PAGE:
Now a published author, Kemmisha Nesbitt-McCarthy hopes to strike a chord with readers on the issue of forgiveness.
Her first publication, which can be purchased on Amazon by CLICKING HERE, is titled: FORGIVENESS, TRULY – Why You Should Forgive And Why You’ll Want To Do It Now.
“When I wrote the book, I didn’t want to focus much on the wrongdoers because I feel like everyone has done wrong,” McCarthy said. “I feel like the most important thing is to take all attention off the wrong and focus on how God can use a situation to mould you.”
The non-fictional book, which was published in September last year, was not McCarthy’s most difficult piece to write, but she shared that she encountered a few challenges that she did not allow to discourage her.
The publication was designed as a healing mechanism for people struggling to forgive, McCarthy said.
“With the mandate to forgive, I thought that we should have a roadmap that breaks down how it should be done,” she reasoned. “My book breaks down in different chapters the benefits of forgiveness, what to expect after you forgive, what forgiveness is, and what it is misconstrued as.”
The book, however, should not be considered a substitute for therapy, added McCarthy, a social worker by training and profession.
She recalled growing up in the tough Waterhouse community in Kingston consequent on the ill-health and subsequent death of her mother when she was six years old.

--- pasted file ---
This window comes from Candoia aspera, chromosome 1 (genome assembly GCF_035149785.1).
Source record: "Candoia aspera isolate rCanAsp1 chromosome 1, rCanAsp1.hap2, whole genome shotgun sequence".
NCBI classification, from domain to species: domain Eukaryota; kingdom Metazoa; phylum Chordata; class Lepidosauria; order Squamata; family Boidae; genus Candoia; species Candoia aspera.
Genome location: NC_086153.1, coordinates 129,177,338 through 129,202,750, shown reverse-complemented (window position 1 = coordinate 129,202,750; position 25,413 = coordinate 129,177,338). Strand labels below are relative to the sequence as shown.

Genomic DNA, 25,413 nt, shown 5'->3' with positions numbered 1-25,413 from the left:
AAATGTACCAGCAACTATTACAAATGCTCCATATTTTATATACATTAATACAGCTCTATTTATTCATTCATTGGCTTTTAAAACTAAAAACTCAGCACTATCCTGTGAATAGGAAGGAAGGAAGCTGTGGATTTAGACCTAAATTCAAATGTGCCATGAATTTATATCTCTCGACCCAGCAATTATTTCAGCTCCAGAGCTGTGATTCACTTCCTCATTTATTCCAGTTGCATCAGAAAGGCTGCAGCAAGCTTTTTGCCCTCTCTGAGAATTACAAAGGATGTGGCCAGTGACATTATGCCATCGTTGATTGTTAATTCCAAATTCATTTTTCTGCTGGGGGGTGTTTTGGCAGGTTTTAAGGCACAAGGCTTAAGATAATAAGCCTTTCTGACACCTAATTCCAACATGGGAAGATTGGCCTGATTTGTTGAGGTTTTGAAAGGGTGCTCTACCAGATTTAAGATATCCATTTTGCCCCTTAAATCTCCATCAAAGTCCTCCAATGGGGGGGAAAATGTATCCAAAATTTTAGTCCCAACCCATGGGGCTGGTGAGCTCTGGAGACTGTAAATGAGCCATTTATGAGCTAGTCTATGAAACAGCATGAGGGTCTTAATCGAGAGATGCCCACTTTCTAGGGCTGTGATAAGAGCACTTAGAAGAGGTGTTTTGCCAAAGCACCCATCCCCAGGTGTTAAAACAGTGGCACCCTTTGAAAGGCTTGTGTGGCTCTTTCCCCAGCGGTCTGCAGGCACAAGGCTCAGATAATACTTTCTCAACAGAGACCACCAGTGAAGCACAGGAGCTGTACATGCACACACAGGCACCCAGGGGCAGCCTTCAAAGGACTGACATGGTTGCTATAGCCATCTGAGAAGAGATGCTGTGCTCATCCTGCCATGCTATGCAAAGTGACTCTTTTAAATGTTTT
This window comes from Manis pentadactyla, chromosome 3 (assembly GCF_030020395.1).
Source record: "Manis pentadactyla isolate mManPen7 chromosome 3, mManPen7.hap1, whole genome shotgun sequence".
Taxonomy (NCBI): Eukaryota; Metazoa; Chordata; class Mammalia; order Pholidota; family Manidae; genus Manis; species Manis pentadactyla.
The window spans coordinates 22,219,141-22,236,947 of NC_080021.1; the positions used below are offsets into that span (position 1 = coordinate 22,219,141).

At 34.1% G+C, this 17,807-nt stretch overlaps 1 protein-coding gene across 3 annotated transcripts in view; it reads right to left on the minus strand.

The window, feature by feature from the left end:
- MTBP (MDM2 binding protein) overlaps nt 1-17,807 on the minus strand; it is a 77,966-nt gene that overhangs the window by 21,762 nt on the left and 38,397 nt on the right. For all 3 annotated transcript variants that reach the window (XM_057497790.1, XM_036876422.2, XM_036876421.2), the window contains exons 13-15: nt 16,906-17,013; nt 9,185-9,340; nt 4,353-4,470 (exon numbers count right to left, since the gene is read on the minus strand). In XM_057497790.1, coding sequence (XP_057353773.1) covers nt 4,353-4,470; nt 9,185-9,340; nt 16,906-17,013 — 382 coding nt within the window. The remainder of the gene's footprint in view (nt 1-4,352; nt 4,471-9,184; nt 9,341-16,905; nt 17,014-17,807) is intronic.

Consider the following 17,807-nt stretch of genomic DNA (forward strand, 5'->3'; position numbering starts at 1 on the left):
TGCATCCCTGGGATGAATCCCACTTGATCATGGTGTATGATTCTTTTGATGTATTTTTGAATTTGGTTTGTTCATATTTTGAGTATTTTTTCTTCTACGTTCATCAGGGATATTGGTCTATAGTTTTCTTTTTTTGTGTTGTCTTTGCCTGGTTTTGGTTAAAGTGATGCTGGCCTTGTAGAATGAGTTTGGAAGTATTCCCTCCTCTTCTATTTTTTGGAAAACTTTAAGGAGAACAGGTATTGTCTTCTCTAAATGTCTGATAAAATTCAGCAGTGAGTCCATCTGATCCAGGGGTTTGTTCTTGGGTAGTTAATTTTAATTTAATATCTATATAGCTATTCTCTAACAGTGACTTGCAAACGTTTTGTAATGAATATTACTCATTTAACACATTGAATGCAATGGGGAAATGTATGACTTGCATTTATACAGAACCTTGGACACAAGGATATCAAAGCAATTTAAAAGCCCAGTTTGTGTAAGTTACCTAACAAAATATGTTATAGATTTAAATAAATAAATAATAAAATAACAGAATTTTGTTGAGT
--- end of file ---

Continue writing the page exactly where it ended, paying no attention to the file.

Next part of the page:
After her mother died, her father migrated to England.
McCarthy resided with her maternal grandmother for over seven years, after which she went to live with her aunt at Portmore in St Catherine.
She started creative writing while at Merle Grove High school, where she served as deputy head girl and director for the debating society. She also represented the school at multiple writing competitions.
“I credit my writing skills to my teachers at Merle Grove because they’ve always encouraged me to write,” said the mother of two boys.
In 2015, she was adjudged best adult poet in a creative writing competition hosted by the Jamaica Cultural Development Commission (JCDC). She also has written a number of unpublished pieces.
McCarthy told The Beacon that, over the years, she became interested in incorporating her gift of writing into her spiritual beliefs, which compelled her to write her maiden publication.
The book was also inspired by an experience she had while working at an organization.
McCarthy, who said she was taught the route of revenge while growing up at Waterhouse, learnt the importance of forgiveness through the church and her maternal grandmother Diana Martin, to whom she dedicated the book.
“I almost chose the way of the streets because I carried anger for a while, but the peace of God enabled me to choose between the two paths and I chose the one of faith, forgiveness, and the abandonment of fury,” McCarthy asserted.
She encouraged aspiring authors to believe in themselves and their gift, while depending on God for guidance.
By Jamar Grant, Jamaica Beacon Journalist
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